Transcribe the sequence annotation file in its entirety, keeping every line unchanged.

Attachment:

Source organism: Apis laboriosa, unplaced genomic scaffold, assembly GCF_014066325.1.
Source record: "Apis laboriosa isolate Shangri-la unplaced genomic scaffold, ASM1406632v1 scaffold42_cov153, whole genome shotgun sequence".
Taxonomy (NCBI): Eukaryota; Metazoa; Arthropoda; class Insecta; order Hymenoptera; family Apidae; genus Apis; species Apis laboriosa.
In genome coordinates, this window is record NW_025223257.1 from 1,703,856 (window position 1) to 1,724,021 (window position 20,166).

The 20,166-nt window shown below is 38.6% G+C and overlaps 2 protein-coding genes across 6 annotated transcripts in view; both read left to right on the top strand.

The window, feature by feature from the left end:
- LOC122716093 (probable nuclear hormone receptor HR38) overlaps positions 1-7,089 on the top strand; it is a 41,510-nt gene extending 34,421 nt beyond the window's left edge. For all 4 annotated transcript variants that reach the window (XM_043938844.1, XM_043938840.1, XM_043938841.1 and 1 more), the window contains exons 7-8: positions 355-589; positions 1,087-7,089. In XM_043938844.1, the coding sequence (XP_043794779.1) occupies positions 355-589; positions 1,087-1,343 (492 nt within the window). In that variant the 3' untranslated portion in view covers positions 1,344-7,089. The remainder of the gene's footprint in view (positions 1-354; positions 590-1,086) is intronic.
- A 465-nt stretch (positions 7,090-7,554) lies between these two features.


Source organism: Apis laboriosa, unplaced genomic scaffold, assembly GCF_014066325.1.
Source record: "Apis laboriosa isolate Shangri-la unplaced genomic scaffold, ASM1406632v1 scaffold42_cov153, whole genome shotgun sequence".
Taxonomy (NCBI): Eukaryota; Metazoa; Arthropoda; class Insecta; order Hymenoptera; family Apidae; genus Apis; species Apis laboriosa.
In genome coordinates, this window is record NW_025223257.1 from 1,703,856 (window position 1) to 1,724,021 (window position 20,166).

The 20,166-nt window shown below is 38.6% G+C and overlaps 2 protein-coding genes across 6 annotated transcripts in view; both read left to right on the top strand.

The window, feature by feature from the left end:
- LOC122716093 (probable nuclear hormone receptor HR38) overlaps positions 1-7,089 on the top strand; it is a 41,510-nt gene extending 34,421 nt beyond the window's left edge. For all 4 annotated transcript variants that reach the window (XM_043938844.1, XM_043938840.1, XM_043938841.1 and 1 more), the window contains exons 7-8: positions 355-589; positions 1,087-7,089. In XM_043938844.1, the coding sequence (XP_043794779.1) occupies positions 355-589; positions 1,087-1,343 (492 nt within the window). In that variant the 3' untranslated portion in view covers positions 1,344-7,089. The remainder of the gene's footprint in view (positions 1-354; positions 590-1,086) is intronic.
- A 465-nt stretch (positions 7,090-7,554) lies between these two features.